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Next Generation EU and National Recovery Plans

On 27 May 2020, the European Commission proposed a temporary recovery instrument called Next Generation EU (NGEU), meant to address the unprecedented crisis caused by COVID-19. Currently, Member States are rapidly formulating National Recovery and Resilience Plans on the basis of the European Commission’s recommendations before the deadline of 30 April 2021.

Next Generation EU: The basics

The Next Generation EU is an envelope of €750 billion representing the largest stimulus package ever financed by the EU and is designed to boost the recovery of EU economy on the basis of two clear targets:

  • 37% for green investments and reforms. Each Member State will have to include a minimum of 37% of expenditure related to climate and other environmental objectives.
  • 20% for digital investments and reforms. Each Member State will have to include a minimum of 20% of expenditure to foster the digital transition.

To achieve the targets outlined above, the Member States have until 30 April 2021 to advance a National Recovery and Resilience Plan. All Member States are now at work to set up their national recovery and resilience plans, with a constant activity following the guidance provided by the European Commission (I and II). The Member States will also integrate their recovery and resilience plans with the annual national reform programmes in line with the European Semester objectives.

The following weeks and months are a crucial period, and Dr2 Consultants strongly advises businesses to engage with their national governments and make sure that the draft national plans effectively address their specific digital and sustainability needs. Two concrete case examples in Belgium and Italy which are in the process of formulating their plans provide a vivid example of current and future opportunities for businesses to intervene in the sustainability sector.

Dr2 Consultants is expertly placed to assist your company in identifying the opportunities in the National Recovery and Resilience Plans. Our expertise in sustainability and digital topics neatly overlaps with proposed activities at national and European level.

National Recovery and Resilience Plans

Belgium

Regarding Next Generation EU in Belgium, the different governments have only recently (11 January 2021) found an agreement on the distribution of the allocated €5.9 billion from the Recovery and Resilience Facility between the federal and federated entities.

National Recovery Plan: Distribution of the allocated €5.9 billion from the Recovery and Resilience Facility between the federal and federated entities in Belgium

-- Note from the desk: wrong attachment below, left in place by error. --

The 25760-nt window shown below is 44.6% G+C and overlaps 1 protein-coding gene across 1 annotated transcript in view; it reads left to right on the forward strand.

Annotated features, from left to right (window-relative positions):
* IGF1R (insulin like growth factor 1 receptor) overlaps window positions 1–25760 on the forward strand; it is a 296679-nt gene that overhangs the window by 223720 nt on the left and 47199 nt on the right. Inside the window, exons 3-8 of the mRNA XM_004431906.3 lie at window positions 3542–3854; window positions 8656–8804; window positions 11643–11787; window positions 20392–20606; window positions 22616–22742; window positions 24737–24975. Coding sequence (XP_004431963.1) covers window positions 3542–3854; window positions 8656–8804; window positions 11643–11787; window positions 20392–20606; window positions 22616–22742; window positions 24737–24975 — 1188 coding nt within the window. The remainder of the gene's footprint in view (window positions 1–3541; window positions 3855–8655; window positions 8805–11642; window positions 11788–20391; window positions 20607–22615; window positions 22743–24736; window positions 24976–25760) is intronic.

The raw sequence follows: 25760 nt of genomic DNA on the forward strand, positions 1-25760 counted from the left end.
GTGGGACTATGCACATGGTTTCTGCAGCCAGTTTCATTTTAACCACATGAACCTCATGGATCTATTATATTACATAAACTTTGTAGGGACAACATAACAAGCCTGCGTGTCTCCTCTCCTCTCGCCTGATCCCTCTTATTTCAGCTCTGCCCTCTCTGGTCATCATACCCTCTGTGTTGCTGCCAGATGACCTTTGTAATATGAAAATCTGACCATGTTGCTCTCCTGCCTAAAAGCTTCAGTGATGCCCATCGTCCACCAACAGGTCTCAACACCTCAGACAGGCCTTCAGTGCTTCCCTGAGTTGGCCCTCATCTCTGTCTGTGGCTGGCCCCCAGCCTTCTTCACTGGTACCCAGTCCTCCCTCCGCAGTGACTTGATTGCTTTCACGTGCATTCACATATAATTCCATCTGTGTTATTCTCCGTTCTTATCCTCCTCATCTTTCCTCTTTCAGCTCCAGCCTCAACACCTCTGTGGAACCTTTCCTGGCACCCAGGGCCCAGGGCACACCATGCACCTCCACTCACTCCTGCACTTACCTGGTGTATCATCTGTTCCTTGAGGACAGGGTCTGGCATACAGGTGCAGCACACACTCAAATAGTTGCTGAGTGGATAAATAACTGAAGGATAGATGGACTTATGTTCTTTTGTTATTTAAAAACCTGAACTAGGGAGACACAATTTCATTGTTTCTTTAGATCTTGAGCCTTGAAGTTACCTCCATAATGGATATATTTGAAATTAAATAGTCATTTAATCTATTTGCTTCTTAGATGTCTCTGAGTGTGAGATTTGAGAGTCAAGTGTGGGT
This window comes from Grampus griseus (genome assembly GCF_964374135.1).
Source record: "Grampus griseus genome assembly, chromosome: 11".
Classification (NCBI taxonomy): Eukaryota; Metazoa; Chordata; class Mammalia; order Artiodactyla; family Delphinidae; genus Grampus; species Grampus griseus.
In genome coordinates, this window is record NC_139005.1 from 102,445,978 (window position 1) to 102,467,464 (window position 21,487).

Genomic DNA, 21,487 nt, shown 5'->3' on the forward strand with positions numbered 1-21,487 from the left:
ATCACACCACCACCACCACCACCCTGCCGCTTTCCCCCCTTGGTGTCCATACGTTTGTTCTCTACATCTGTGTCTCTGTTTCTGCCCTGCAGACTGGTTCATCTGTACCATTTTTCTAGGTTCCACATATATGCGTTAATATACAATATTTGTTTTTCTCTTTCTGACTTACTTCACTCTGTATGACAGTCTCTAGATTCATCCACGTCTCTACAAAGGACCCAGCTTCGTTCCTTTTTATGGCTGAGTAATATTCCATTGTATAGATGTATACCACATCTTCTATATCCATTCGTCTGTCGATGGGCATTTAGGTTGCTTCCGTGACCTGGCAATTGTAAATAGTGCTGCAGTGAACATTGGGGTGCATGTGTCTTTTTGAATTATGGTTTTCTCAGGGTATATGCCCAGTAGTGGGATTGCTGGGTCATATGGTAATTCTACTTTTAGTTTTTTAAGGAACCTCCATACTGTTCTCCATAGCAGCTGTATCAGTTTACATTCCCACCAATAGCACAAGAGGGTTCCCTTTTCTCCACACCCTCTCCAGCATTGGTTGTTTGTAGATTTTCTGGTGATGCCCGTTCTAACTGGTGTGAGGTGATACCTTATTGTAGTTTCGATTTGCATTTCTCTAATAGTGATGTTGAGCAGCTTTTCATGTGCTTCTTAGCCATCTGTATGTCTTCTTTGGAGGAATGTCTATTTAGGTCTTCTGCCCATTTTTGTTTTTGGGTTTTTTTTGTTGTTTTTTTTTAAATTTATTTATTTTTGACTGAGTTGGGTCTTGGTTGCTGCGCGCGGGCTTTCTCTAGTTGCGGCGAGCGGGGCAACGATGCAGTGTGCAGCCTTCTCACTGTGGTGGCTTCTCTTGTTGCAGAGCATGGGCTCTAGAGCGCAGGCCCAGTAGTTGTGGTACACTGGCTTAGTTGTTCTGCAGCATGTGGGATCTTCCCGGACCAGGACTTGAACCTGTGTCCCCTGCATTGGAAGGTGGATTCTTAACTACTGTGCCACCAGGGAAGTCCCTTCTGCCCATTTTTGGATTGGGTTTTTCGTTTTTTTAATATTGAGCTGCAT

Distribution of the allocated €5.9 billion from the Recovery and Resilience Facility between the federal and federated entities in Belgium

Owing to its complex state structure, Belgium has not yet officially presented its National Recovery and Resilience Plan at the time of writing, which has to be agreed between the six different governments. However, it is clear that the plan will centre around five key themes:

  1. Sustainability;
  2. Digital transformation;
  3. Mobility;
  4. Social issues;
  5. Productivity.

Within the sustainability pillar, the plan will have a major focus on energy renovation of buildings, renewable energy sources, biodiversity and circular economy activities. The Belgian government(s) are expected to present their shortlist of projects shortly which will provide (industrial) stakeholders with the opportunity to elaborate on their potential involvement in concrete projects. Belgian companies which are active in the above mentioned sectors are thus highly encouraged to seek close contact with the cabinet of Minister for Recovery, Thomas Dermine.

Italy

On 12 January 2021, the Italian Government has approved the Piano Nazionale di Ripresa e Resilienza (PNRR) which has a budget of €224 billion and outlines the trajectory that the country will follow to achieve the goals of Next Generation EU.

Based on 6 missions spanning from digitalization to green transition and mobility, the PNRR covers various projects to make Italy a more modern, more digital, more sustainable and more inclusive country. The mission 2 called “Green Revolution and Ecological Transition” is at the core of the plan, envisaging to earmark €68.9 billion to four components: